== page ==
All of these causes have the net effect of generating a very poor work climate, a lack of organizational focus, poor productivity, and lack of trust generating very bad morale among all those concerned. Given these circumstances, what are some potential solutions? After all, decent leaders and employees want to work in an environment based on a free flow of information, transparency, productivity, and most of all mutual trust. To achieve this state would involve “information flow management,” trust in delegation, and focus on teamwork.
First of all, supervisors must recognize that their most valuable assets are their people. It’s often been said that supervisors will rise or fall on how their employees respond to the supervisors’ leadership, and how the supervisor is providing support for their efforts. However, when overloaded with information, “information flow management” is a must. Supervisors need to effectively delegate tasks among employees to include attending meetings and/or teleconferences. Decide which of these events requires the presence of key leaders or if deputies or assistants can participate. Delegation forms trust among subordinate managers and provides them with opportunities to learn and grow in their responsibilities. Tasks can also be delegated to others. If worked effectively, subordinates delegated with attending meetings and completing tasks will result in the manager providing leadership and oversight.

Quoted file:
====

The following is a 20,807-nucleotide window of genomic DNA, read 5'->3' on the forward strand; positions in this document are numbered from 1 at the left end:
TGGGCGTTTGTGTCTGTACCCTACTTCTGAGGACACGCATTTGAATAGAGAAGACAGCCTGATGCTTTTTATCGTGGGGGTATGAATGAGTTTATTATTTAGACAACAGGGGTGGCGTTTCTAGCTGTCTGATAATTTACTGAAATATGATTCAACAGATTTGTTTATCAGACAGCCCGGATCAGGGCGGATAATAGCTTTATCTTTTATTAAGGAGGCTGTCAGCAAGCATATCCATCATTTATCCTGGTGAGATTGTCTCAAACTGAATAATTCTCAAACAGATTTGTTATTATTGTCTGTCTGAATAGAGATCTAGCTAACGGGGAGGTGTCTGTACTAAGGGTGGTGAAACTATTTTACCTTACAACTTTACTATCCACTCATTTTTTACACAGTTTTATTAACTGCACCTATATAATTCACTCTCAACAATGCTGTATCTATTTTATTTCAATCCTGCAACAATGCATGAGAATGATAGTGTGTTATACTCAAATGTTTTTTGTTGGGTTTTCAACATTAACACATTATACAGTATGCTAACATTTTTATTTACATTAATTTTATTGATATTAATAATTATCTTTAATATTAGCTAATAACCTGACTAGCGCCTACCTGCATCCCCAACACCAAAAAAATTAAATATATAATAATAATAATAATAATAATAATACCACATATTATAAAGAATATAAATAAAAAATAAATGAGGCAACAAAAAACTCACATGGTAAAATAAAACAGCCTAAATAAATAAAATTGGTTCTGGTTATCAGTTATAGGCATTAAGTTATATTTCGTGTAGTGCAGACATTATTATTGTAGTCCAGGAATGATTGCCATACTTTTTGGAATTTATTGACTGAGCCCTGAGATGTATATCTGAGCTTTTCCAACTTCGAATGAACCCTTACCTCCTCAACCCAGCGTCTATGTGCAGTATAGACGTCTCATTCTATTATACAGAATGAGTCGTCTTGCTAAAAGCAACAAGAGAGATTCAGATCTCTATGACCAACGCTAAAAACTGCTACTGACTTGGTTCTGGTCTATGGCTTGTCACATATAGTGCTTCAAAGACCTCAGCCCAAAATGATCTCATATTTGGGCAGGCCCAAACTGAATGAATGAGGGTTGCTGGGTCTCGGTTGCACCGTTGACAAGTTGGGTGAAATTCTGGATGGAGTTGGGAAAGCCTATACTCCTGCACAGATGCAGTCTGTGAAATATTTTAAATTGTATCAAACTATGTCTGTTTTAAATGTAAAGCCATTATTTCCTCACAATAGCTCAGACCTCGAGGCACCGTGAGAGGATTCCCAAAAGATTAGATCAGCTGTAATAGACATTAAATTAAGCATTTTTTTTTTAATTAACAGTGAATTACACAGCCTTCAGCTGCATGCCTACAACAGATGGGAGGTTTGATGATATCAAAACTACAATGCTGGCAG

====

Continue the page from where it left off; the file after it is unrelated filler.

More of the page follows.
Email is a tougher nut to crack since everyone is highly dependent on this form of communication. Supervisors should schedule specific times throughout the day where they can cull their inbox and then spend a majority of time in person to person interaction with their employees. Many firms have established such a policy to include no emails before or after work to allow individuals to spend time with family and leisure pursuits.
Finally, a focus on teamwork is vital if supervisors and employees are to get along and meet the requirements of their companies and customers. This begins with training and developing employees to effectively do their jobs. In his book “The 360° Leader,” John C. Maxwell comments on development, noting that “when you develop others, they become better, they do the job better, and both you and the organization benefit.” This means that supervisors and employees must be able to constantly communicate in order for everyone to be successful.
CRAs understand the value of listening. With validated proficiency in the core domains of imaging management (human resources, asset, fiscal, operations, and communication/information), they are showing they have a solid understanding of how to lead a team and communicate effectively. Make sure you’re listening to your team every day, and if you haven’t taken the CRA exam yet, sign up to take it in May and earn recognition for your leadership skills.
Capt. Benjamin G. M. Feril, MSC, USN is a member of the United States Navy currently serving in Bethesda, MD as Director for the Joint Medical Planners Course (JMPC) for the Joint Chiefs of Staff, J-4/Health Services Support Directorate. He is also the RACC’s Public Commissioner. He can be contacted at firstname.lastname@example.org.